I thank all our guests for coming to meet us this afternoon and I wish them céad míle fáilte. The committee recently presented its climate action report to the Minister, Deputy Bruton, and the Dáil. We were very conscious of a just transition for our peat industry when we were considering that report and yet our Government has had to commit to not using peat for energy generation after 2028. We have three power stations, two of which are based in Edenderry and Shannonbridge in County Offaly, which I represent. Many jobs are already being impacted and even more will be over the next decade. Is it possible for Ireland to source EU funding for such regions? EU funding is currently limited to the coal regions and I am anxious to see that extended.

Agriculture is the cornerstone of our economy, but we are aware that it is responsible for about one third of our emissions. Mr. Petriccione has spoken about building the bio-economy and natural carbon sinks. Has he any comment to make on whether there are specific areas or actions we can take to reduce our emissions profile from agriculture?

My final question is about the potential for carbon sequestration in our peat lands and our capacity to increase forestation. Could the benefits for land use, land use change and forestry, LULUCF, from carbon sinks such as these be used to offset emissions in the agricultural sector or other emissions across the economy?

I also welcome our guests. Co-operation on a European level to protect the planet and reduce global warming through climate action is very important. The proposal our guests are putting forward seems to put sustainable development goals on the same level as industrial competitiveness. That needs to be examined. I agree with Mr. Petriccione that, while it may seem burdensome that we must reduce emissions and change habits, it presents opportunities for different types of economics and industries. That is the big change we must make and Mr. Petriccione might comment on that.

My other question relates to our failure. I was a Member of the previous Dáil which legislated five years ago for climate action. I expressed concerns at that time that we did not have sectoral targets or marked milestones or staging posts for reaching achievable, measurable target by stages. The concern is that we have drifted into our current position as a result of that. Will the witness comment on that? How important is it to have set carbon budgets?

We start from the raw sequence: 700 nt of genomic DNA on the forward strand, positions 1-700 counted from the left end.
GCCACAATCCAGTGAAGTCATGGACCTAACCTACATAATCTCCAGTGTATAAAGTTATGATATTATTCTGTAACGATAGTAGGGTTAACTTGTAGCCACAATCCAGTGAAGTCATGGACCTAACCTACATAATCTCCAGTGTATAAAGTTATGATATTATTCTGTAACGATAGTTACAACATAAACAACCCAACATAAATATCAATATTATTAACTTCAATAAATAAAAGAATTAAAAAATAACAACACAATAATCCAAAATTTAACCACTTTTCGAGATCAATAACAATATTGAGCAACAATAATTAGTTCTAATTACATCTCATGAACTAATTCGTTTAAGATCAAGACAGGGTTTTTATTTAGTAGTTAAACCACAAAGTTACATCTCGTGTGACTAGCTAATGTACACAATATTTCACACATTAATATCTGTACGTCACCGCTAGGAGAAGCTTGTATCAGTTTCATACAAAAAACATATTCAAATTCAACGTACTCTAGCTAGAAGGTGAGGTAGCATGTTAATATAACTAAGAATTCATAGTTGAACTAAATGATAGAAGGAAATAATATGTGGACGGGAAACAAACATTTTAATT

My last question is about just transition. Like Deputy Corcoran Kennedy, I live in a part of the country where peat extraction for horticulture, domestic fuel and fuel to generate energy will be phased out. It is accepted that this must happen. However, it has already created much unemployment in County Laois, where I live. Some of it is caused by the phasing out of horticultural peat. Where previously there were up to 300 people working there during the summer, now there are three or four. Some type of package of matching funding is needed to assist Bord na Móna, in particular. Bord na Móna is a semi-State company and it is trying to move from the brown extraction industry, the extraction of peat, to regenerating biodiversity and renewable energy. It is trying to move from brown to green and it needs help to do that. It needs approximately €50 million, to quote the figure it has mentioned. Will the witness comment on that? We believe it would help the Irish economy, which has come through a difficult stage following the economic crash. We are beginning to emerge from that but this would help a part of Ireland, the midlands, where the income per head of population is much lower than it is in the Dublin region. We are anxious to create more balanced development, and it is a goal of the European Union not to have regions lagging behind.

Mr. Mauro Petriccione

I thank the members for the questions. I will start with just transition, the common thread among the questions. First, I return to the issue that our current economic model is being challenged in any event by a number of mega trends. Climate change is perhaps the most urgent because of its disruptive nature on our entire planet and society, but if we limit ourselves to our economic fabric, digitisation, automation, artificial intelligence, the development of three dimensional, 3D, printing and the competitive rise of other economies in the world are all imposing pressure and, by and large, and I am not saying this is a precise view, the sectors and areas that are under pressure are always the same. The question of just transition grafts itself onto the bigger issue of accompanying the changes in our economy in a fair and equitable manner. There are some instruments in Europe at European and national levels. We have made good use of them but we could always do with more and better. I do not wish to sing the praises of the policies we have and claim they are sufficient to resolve the problem. The only claim I am making is that this is an additional facet and adds pressure to areas, sectors and people which are already under pressure and towards whom we already have an obligation to act and solve the problem. That might facilitate the issue in some ways because we can use some of the instruments we already have.